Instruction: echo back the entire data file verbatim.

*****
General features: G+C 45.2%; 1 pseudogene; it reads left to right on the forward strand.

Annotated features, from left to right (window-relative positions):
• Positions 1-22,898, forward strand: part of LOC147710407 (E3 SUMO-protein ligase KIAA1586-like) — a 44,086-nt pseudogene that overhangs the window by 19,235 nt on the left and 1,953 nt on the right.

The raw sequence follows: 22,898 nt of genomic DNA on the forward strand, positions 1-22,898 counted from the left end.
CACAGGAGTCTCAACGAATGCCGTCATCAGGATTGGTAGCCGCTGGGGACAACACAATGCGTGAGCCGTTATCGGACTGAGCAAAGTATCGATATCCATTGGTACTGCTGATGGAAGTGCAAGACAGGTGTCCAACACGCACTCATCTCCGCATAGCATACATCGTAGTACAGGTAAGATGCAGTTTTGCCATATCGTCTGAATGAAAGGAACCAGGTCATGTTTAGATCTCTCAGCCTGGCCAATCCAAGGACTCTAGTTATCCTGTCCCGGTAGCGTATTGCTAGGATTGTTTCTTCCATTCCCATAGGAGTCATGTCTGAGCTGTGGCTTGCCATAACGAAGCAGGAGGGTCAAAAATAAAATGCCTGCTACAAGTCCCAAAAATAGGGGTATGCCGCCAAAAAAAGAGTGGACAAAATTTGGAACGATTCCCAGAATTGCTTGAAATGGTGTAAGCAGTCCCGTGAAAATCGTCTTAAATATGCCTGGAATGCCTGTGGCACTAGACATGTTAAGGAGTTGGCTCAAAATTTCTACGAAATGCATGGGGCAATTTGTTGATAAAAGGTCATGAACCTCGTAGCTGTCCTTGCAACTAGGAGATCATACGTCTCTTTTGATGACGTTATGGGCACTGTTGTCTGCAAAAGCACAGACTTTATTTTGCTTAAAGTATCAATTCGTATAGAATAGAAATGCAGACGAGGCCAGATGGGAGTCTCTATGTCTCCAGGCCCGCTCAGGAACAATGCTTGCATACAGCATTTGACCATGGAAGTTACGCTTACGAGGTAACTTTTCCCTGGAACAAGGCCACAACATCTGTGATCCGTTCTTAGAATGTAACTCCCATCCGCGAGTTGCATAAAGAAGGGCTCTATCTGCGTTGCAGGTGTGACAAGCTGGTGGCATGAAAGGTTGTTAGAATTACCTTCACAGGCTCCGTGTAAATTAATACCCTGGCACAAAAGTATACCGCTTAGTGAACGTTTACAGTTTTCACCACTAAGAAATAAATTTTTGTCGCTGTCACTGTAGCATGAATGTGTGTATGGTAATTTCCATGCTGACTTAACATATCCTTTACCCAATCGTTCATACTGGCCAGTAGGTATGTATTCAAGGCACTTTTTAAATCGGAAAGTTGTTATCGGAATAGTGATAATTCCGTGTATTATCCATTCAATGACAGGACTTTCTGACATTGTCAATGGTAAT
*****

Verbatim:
General features: G+C 45.2%; 1 pseudogene; it reads left to right on the forward strand.

Annotated features, from left to right (window-relative positions):
• Positions 1-22,898, forward strand: part of LOC147710407 (E3 SUMO-protein ligase KIAA1586-like) — a 44,086-nt pseudogene that overhangs the window by 19,235 nt on the left and 1,953 nt on the right.

The raw sequence follows: 22,898 nt of genomic DNA on the forward strand, positions 1-22,898 counted from the left end.
CACAGGAGTCTCAACGAATGCCGTCATCAGGATTGGTAGCCGCTGGGGACAACACAATGCGTGAGCCGTTATCGGACTGAGCAAAGTATCGATATCCATTGGTACTGCTGATGGAAGTGCAAGACAGGTGTCCAACACGCACTCATCTCCGCATAGCATACATCGTAGTACAGGTAAGATGCAGTTTTGCCATATCGTCTGAATGAAAGGAACCAGGTCATGTTTAGATCTCTCAGCCTGGCCAATCCAAGGACTCTAGTTATCCTGTCCCGGTAGCGTATTGCTAGGATTGTTTCTTCCATTCCCATAGGAGTCATGTCTGAGCTGTGGCTTGCCATAACGAAGCAGGAGGGTCAAAAATAAAATGCCTGCTACAAGTCCCAAAAATAGGGGTATGCCGCCAAAAAAAGAGTGGACAAAATTTGGAACGATTCCCAGAATTGCTTGAAATGGTGTAAGCAGTCCCGTGAAAATCGTCTTAAATATGCCTGGAATGCCTGTGGCACTAGACATGTTAAGGAGTTGGCTCAAAATTTCTACGAAATGCATGGGGCAATTTGTTGATAAAAGGTCATGAACCTCGTAGCTGTCCTTGCAACTAGGAGATCATACGTCTCTTTTGATGACGTTATGGGCACTGTTGTCTGCAAAAGCACAGACTTTATTTTGCTTAAAGTATCAATTCGTATAGAATAGAAATGCAGACGAGGCCAGATGGGAGTCTCTATGTCTCCAGGCCCGCTCAGGAACAATGCTTGCATACAGCATTTGACCATGGAAGTTACGCTTACGAGGTAACTTTTCCCTGGAACAAGGCCACAACATCTGTGATCCGTTCTTAGAATGTAACTCCCATCCGCGAGTTGCATAAAGAAGGGCTCTATCTGCGTTGCAGGTGTGACAAGCTGGTGGCATGAAAGGTTGTTAGAATTACCTTCACAGGCTCCGTGTAAATTAATACCCTGGCACAAAAGTATACCGCTTAGTGAACGTTTACAGTTTTCACCACTAAGAAATAAATTTTTGTCGCTGTCACTGTAGCATGAATGTGTGTATGGTAATTTCCATGCTGACTTAACATATCCTTTACCCAATCGTTCATACTGGCCAGTAGGTATGTATTCAAGGCACTTTTTAAATCGGAAAGTTGTTATCGGAATAGTGATAATTCCGTGTATTATCCATTCAATGACAGGACTTTCTGACATTGTCAATGGTAAT